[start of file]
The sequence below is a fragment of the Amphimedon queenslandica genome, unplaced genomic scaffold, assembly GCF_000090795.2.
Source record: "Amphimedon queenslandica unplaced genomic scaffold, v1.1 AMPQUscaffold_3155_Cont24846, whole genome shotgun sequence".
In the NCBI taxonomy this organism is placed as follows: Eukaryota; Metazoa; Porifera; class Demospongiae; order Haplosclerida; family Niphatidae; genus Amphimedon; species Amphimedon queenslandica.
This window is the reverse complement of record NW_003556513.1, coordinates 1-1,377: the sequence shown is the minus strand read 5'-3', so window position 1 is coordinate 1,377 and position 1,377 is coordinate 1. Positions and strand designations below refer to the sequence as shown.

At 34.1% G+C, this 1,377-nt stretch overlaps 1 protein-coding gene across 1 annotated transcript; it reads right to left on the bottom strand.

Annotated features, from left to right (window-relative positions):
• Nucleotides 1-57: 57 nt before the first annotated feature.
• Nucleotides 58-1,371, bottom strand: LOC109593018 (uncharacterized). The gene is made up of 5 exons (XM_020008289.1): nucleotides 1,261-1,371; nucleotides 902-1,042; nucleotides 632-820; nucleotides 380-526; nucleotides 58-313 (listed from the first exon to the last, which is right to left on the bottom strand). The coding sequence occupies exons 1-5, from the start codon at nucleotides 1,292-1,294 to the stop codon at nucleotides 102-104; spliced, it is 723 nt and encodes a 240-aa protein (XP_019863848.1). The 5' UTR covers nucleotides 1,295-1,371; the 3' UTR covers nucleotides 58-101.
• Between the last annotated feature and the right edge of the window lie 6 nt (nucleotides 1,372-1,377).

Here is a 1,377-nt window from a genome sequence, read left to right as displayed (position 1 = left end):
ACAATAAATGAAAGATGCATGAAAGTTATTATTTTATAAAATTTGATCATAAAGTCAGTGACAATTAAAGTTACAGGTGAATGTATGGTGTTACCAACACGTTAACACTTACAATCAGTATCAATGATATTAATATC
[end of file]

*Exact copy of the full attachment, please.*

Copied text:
The sequence below is a fragment of the Amphimedon queenslandica genome, unplaced genomic scaffold, assembly GCF_000090795.2.
Source record: "Amphimedon queenslandica unplaced genomic scaffold, v1.1 AMPQUscaffold_3155_Cont24846, whole genome shotgun sequence".
In the NCBI taxonomy this organism is placed as follows: Eukaryota; Metazoa; Porifera; class Demospongiae; order Haplosclerida; family Niphatidae; genus Amphimedon; species Amphimedon queenslandica.
This window is the reverse complement of record NW_003556513.1, coordinates 1-1,377: the sequence shown is the minus strand read 5'-3', so window position 1 is coordinate 1,377 and position 1,377 is coordinate 1. Positions and strand designations below refer to the sequence as shown.

At 34.1% G+C, this 1,377-nt stretch overlaps 1 protein-coding gene across 1 annotated transcript; it reads right to left on the bottom strand.

Annotated features, from left to right (window-relative positions):
• Nucleotides 1-57: 57 nt before the first annotated feature.
• Nucleotides 58-1,371, bottom strand: LOC109593018 (uncharacterized). The gene is made up of 5 exons (XM_020008289.1): nucleotides 1,261-1,371; nucleotides 902-1,042; nucleotides 632-820; nucleotides 380-526; nucleotides 58-313 (listed from the first exon to the last, which is right to left on the bottom strand). The coding sequence occupies exons 1-5, from the start codon at nucleotides 1,292-1,294 to the stop codon at nucleotides 102-104; spliced, it is 723 nt and encodes a 240-aa protein (XP_019863848.1). The 5' UTR covers nucleotides 1,295-1,371; the 3' UTR covers nucleotides 58-101.
• Between the last annotated feature and the right edge of the window lie 6 nt (nucleotides 1,372-1,377).

Here is a 1,377-nt window from a genome sequence, read left to right as displayed (position 1 = left end):
ACAATAAATGAAAGATGCATGAAAGTTATTATTTTATAAAATTTGATCATAAAGTCAGTGACAATTAAAGTTACAGGTGAATGTATGGTGTTACCAACACGTTAACACTTACAATCAGTATCAATGATATTAATATC